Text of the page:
Gym Class Heroes Return to Roots On New LP
Travie McCoy talks about the alt-hip-hop band's September release, The Papercut Chronicles II.
Gym Class Heroes are going back to their musical beginnings for their fourth studio LP, due in September. “We have high standards that we have to live up to,” frontman Travie McCoy tells SPIN, “especially because we’re naming it The Papercut Chronicles II.”
The new album is the sequel to The Papercut Chronicles, the band’s 2005 debut, which produced the hit song “Cupid’s Chokehold” (featuring vocals from Patrick Stump), led to a high profile Warped Tour slot, and became a touchstone in the budding indie hip-hop and emo-pop scene.
The band drifted into mainstream pop territory with their two following records, 2006’s As Cruel as School Children and 2008’s The Quilt. But with Papercut II they’re returning to the original freeform hip-hop sound favored by longtime fans.
“We didn’t want to worry about the formula that has been implanted into our brains — this verse/pre-chorus/chorus format,” says McCoy. “When we were writing The Papercut Chronicles, we had no idea about any of that. We didn’t know how to count bars or how to write what’s considered a well-formatted pop song. I just rapped or sang until I felt like I got my point across. And there’s something really special about that.”
Papercut II will chronicle the dramatic shifts in the lives of McCoy and his bandmates — guitarist Disashi LumumbaKasongo, bassist Eric Roberts, drummer Matt McGinley — during the six years since their debut.
“The first Papercut was a coming-of-age album with us trying to find a sound,” says McCoy. “There’s lots of soul-searching on there. And the new one is all about what we’ve experienced over the years, you know, growing up and getting signed and traveling the world. And fatherhood — Disashi and Matt both just had children.” During those six years McCoy also went through a highly publicized relationship and breakup with singer Katy Perry and an addiction to prescription painkillers. In 2010 he released his debut solo LP, Lazarus; its single “Billionaire” sold 2.7 million digital copies in the U.S. alone.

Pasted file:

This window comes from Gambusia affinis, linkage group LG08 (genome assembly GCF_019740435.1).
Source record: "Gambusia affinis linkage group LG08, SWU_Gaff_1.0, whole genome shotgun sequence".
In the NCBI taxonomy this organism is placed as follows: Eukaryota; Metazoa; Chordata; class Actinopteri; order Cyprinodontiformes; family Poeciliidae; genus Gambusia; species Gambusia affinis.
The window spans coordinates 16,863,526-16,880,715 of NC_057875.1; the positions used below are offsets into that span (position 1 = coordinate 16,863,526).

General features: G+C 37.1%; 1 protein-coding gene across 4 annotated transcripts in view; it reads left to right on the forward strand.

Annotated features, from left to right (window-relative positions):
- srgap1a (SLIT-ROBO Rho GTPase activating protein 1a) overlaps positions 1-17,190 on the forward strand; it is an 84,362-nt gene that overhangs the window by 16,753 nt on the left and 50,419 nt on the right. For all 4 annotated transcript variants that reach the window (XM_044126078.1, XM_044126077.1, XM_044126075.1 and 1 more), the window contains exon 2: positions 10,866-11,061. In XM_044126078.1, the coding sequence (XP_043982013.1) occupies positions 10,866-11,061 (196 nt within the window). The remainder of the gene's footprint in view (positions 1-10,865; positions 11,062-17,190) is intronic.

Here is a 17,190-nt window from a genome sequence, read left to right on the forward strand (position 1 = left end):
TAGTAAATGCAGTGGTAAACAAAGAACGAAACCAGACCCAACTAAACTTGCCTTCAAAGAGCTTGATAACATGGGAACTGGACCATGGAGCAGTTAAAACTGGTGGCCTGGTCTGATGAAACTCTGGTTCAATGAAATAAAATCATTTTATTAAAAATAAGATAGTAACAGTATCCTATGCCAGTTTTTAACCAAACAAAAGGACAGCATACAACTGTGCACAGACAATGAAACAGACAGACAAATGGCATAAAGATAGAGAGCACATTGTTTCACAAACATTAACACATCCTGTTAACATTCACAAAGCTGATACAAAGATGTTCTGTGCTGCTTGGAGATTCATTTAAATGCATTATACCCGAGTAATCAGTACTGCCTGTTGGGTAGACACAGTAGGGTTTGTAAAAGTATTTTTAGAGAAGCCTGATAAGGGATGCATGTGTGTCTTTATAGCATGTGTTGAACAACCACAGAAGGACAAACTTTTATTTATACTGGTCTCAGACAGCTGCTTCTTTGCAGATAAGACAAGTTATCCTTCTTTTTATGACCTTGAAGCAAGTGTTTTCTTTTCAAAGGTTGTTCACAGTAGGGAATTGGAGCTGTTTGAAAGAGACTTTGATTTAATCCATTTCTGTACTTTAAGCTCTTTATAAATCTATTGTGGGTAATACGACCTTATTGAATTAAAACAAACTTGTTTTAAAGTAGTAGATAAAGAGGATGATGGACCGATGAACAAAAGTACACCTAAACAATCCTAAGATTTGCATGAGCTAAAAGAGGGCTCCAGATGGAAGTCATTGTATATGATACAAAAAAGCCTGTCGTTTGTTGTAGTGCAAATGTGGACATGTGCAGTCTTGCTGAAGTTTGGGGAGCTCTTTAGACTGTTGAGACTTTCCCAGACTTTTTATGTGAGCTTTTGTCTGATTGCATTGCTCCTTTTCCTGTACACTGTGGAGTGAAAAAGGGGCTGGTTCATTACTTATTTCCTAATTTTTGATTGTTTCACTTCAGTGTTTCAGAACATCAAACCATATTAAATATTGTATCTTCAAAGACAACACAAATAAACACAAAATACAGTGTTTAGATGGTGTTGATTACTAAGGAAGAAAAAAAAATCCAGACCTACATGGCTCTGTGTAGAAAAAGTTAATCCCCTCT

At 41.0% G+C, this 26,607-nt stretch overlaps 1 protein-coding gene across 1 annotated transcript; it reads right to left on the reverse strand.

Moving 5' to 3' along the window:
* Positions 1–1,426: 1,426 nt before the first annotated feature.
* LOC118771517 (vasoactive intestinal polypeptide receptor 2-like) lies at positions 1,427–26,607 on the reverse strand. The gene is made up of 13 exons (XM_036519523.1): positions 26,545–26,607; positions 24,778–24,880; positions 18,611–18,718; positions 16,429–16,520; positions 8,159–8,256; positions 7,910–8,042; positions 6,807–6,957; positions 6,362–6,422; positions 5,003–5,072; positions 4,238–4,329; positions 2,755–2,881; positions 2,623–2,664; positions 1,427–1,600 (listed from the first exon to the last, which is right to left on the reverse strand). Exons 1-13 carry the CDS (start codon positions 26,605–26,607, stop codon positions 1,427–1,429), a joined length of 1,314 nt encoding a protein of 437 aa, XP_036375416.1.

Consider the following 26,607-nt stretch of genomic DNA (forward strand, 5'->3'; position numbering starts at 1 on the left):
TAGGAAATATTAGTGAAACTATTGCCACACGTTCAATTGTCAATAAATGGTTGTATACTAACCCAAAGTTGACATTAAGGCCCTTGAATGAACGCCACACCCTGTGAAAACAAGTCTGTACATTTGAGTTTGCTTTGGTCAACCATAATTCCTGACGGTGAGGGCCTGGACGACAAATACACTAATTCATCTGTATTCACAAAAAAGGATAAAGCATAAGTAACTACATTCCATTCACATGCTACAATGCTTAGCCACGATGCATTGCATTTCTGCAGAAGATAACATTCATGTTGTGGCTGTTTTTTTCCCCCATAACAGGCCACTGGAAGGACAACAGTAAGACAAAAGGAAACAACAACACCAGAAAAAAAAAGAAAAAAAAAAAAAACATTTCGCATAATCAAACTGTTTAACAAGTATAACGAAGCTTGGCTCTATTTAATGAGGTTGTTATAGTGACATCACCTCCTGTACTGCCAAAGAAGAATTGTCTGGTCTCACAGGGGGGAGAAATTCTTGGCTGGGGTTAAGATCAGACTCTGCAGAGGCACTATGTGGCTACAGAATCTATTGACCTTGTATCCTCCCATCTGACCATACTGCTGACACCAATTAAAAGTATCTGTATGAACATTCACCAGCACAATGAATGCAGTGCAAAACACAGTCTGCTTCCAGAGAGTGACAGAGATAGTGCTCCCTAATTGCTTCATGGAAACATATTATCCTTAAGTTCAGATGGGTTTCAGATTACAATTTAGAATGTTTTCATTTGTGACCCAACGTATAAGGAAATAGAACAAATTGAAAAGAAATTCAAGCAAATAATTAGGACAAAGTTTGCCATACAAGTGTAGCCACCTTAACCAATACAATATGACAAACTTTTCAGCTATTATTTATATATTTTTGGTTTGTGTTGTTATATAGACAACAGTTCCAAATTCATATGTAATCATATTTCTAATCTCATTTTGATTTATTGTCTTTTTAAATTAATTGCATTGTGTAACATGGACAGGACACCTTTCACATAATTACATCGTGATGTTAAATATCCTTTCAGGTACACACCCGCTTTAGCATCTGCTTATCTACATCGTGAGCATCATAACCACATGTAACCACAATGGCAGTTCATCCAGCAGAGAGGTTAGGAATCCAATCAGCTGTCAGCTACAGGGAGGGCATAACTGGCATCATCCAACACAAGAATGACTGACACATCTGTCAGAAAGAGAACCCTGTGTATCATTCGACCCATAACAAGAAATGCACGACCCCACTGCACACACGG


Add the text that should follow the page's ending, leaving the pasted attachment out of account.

“When we were writing The Papercut Chronicles we never thought we’d ever experience any of that shit,” McCoy says.
Gym Class have already recorded some 25 songs, 12 of which will make the final album.
“Spanish Fly” is about leaving the band’s small hometown of Geneva, NY, settling first in New York City and now Miami. “When the fishbowl gets too small, it’s time to pack up and leave and jump into the lake or ocean,” says McCoy. “[‘Spanish Fly’] chronicles that whole situation.”
“Say Goodbye” is a heart-squeezer “about wanting something you know is terribly unhealthy for you relationship-wise,” he explains. “It’s kind of tongue-in-cheek, but at the same time it’s dead serious. Any dude can relate to what I’m talking about. You go away for a while and then come back to a significant other who’s having trust issues. The time away is eating away at them.”
“Dancing By Myself” is “one of my favorite songs,” McCoy says. “There’s a really big hook that’s a lot like Muse…. It’s about my inspiration, which comes and goes.”
In fact, McCoy says his inspiration recently left him when the band gathered in Miami to start recording. The pressure of finishing lyrics for the sequel’s final few songs caused “the most severe case of writer’s block ever. I needed to find inspiration again.”
So he and drummer Matt McGinley jumped in the car and took a road trip through Vermont, where they camped and hiked. On the road they played “a lot of old stuff that we used to listen to in the van when we first started touring,” like Blood Brothers, El-P, Cannibal Ox, Postal Service, Wrath the Math by Jeru the Damager, and Happy Fuck You Songs by Extended F@mm*.
The getaway helped McCoy reconnect with his roots and inspired him to finish the LP. “Albums take a lot out of you,” he says. “But now I’ve just got to bang out these last few songs. It’s go time.”